Elon's Center for the Arts welcomed the Kenyan Safari Acrobats on Sept. 24 to perform their routine of breathtaking stunts, comedy, and audience participation set to the heart-pounding music of the Kenyan Safari. The show began with a voice shouting "Welcome to Africa." From that point on, the audience was entranced.

The acrobat troupe follows the story of an American woman traveling to Africa for the first time and the interesting tribe she stumbles across. Each tribe member has a different acrobatic skill and performs multiple times throughout the show. These skills range from magic tricks, to limbo dancing, to extreme acrobatic tricks involving glass bottles and moving platforms.

Each member of the tribe played his or her role comically, much to the appreciation of the audience. One of the tricks included the tribe learning how to jump rope. The American woman attempted to teach the tribe members how to double-dutch, but they did not comply. They instead fell over the ropes laughing and refusing to take tips from the American woman. After some time of the acrobats dismissing the requests of the woman, the real tricks began. The men of the tribe performed flips and acrobatic tricks while jumping rope that startled the audience, and followed with immediate applause.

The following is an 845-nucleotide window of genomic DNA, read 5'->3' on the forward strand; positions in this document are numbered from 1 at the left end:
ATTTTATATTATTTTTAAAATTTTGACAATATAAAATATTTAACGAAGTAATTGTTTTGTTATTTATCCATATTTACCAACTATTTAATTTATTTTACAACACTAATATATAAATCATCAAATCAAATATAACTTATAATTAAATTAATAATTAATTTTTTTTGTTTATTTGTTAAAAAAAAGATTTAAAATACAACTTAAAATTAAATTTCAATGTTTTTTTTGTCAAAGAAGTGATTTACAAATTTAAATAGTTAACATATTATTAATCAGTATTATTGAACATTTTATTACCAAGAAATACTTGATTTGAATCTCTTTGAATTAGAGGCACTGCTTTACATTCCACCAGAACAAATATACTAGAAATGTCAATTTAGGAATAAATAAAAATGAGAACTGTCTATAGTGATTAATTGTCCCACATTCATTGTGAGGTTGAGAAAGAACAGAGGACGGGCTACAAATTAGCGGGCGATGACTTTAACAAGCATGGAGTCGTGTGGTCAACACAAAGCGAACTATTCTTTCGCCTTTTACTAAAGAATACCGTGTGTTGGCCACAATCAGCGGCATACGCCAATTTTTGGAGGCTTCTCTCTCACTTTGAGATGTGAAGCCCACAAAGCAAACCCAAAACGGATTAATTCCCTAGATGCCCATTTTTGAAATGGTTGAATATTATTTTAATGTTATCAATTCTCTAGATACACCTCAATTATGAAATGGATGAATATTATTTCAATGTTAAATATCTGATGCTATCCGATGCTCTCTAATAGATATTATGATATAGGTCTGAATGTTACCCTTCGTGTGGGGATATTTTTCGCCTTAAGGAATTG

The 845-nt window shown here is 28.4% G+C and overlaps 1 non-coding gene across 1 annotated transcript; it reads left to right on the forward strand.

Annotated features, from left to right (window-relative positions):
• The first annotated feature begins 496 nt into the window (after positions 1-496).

The show lasted for 90 minutes and was filled with comical skits involving acrobatic choreography. The American woman narrated the entire production and informed the audience of the different culture and style of the Kenyans. She mentioned that the Kenyan Safari Acrobats is a family-owned troupe. Karen, who plays the American woman, is married to Jacob Kalama, a contortionist in the show. Their daughter and two nephews are also part of the troupe.

Kalama was perhaps the most mesmerizing of the acrobats. During the show, Jacob stacked chairs on top of each other to climb to the ceiling of the Performing Arts Center. The chairs, stacked five in a row, shook tremendously beneath him. Jacob proceeded to climb on top of the chairs, and balance one-handed, horizontally to the stage, below.

This was not the only trick that required strength and determination. Another acrobat proved this when he balanced on top of five boards, held together by four glass bottles each, all above a moving hollow cylinder. The trick took the acrobat multiple times to master, with the audience crying out each time, worried and hearts pounding. When the acrobat finally reached the top and stood up, the Performing Arts Center shook with cheers and applause.

The Kenyan Safari Acrobats kept the audience on the edge of their seats during the entire performance and constantly showed us the values they not only established in Kenya, but also as a family.


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